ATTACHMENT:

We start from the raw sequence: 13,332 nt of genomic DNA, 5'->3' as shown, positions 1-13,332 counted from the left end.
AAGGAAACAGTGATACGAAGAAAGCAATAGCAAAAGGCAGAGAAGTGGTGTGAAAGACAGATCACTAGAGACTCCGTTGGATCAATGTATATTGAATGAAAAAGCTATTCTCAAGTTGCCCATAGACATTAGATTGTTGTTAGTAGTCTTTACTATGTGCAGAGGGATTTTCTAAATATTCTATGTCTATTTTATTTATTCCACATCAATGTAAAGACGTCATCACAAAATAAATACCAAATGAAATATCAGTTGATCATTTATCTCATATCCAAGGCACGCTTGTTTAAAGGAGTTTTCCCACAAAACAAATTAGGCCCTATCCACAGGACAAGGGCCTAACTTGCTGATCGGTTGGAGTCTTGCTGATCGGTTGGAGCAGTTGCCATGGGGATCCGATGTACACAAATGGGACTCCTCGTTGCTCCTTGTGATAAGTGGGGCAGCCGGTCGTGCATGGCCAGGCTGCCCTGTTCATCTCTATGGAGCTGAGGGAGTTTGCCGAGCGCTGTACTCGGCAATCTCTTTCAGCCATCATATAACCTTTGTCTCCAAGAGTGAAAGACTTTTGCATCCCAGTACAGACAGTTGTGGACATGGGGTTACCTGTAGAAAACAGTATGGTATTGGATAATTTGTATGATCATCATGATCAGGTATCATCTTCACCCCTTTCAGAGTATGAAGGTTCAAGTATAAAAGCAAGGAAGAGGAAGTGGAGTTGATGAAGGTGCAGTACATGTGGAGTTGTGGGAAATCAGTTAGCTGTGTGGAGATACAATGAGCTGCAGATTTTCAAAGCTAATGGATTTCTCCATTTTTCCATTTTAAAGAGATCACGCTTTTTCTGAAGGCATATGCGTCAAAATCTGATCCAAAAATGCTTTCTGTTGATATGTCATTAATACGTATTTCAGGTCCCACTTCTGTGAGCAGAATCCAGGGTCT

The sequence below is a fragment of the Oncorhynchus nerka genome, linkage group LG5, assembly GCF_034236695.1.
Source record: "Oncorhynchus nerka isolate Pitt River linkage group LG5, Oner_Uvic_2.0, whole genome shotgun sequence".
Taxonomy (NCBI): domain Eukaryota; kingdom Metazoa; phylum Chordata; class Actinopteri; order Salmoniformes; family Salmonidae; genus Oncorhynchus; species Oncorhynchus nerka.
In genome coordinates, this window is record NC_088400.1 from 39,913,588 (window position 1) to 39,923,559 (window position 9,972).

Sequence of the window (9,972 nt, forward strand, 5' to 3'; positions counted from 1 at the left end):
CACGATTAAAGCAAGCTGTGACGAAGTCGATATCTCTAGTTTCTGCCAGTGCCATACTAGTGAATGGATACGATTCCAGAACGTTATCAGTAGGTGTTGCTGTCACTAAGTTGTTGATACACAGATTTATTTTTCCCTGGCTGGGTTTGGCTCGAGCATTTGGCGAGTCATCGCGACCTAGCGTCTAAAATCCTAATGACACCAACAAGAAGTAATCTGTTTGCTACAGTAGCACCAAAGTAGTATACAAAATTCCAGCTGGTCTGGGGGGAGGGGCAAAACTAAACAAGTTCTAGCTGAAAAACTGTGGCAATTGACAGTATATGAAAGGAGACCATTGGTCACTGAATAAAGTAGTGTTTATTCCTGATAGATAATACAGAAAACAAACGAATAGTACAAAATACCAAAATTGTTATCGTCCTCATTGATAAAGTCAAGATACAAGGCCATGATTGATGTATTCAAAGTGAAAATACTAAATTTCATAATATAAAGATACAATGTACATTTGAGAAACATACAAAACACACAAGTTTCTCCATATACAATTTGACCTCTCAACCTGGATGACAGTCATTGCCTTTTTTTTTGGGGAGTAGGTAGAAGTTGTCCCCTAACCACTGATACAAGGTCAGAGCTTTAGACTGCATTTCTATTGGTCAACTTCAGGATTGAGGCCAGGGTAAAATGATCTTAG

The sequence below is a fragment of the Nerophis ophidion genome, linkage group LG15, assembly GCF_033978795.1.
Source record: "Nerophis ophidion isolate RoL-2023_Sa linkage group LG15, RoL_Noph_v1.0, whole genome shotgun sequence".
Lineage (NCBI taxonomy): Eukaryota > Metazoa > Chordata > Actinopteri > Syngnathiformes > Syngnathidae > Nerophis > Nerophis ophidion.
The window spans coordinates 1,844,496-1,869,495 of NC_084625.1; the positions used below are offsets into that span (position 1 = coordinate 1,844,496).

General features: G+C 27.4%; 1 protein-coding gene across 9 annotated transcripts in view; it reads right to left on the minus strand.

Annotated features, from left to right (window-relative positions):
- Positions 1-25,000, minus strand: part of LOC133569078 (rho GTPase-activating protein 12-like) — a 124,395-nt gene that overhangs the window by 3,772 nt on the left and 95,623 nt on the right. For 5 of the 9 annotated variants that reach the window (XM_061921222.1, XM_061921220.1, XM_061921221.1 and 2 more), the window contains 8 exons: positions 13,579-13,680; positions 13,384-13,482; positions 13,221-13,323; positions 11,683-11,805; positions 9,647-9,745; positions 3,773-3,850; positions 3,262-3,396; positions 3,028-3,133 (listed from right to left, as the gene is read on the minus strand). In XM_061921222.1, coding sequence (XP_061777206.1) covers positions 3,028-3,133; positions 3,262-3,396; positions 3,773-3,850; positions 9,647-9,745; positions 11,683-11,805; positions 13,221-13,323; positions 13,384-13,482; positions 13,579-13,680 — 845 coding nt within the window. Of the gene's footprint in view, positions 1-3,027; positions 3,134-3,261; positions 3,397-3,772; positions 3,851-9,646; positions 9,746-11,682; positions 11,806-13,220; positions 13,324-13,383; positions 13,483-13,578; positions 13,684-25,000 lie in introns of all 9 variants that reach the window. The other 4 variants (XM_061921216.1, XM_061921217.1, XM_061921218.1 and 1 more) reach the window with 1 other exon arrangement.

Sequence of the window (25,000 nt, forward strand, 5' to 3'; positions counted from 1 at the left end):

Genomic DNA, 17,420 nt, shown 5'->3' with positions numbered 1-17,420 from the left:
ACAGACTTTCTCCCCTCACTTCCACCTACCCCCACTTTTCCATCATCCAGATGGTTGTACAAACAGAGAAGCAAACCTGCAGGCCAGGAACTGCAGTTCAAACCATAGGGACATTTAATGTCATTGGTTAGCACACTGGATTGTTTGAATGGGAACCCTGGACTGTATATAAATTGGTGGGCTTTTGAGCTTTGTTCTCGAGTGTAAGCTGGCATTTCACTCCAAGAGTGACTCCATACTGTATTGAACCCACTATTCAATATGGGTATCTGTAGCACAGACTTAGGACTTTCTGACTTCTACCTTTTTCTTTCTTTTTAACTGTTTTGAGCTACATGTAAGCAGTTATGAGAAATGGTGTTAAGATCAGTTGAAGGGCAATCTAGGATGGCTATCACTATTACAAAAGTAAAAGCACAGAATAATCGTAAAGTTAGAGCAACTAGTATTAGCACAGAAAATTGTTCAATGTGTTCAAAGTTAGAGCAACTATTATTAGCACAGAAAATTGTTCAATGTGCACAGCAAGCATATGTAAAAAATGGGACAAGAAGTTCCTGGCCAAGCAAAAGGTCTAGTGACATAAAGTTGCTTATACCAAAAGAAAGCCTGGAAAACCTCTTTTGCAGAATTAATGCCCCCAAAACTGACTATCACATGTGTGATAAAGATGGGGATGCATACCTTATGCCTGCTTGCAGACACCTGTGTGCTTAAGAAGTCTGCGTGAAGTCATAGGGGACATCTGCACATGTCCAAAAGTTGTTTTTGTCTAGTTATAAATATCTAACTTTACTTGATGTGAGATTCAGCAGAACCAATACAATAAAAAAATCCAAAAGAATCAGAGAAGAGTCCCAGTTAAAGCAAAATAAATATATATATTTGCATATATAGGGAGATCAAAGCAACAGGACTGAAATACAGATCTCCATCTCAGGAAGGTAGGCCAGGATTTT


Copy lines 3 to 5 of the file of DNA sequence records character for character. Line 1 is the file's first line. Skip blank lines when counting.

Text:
The sequence below is a fragment of the Oncorhynchus nerka genome, linkage group LG5, assembly GCF_034236695.1.
Source record: "Oncorhynchus nerka isolate Pitt River linkage group LG5, Oner_Uvic_2.0, whole genome shotgun sequence".
Taxonomy (NCBI): domain Eukaryota; kingdom Metazoa; phylum Chordata; class Actinopteri; order Salmoniformes; family Salmonidae; genus Oncorhynchus; species Oncorhynchus nerka.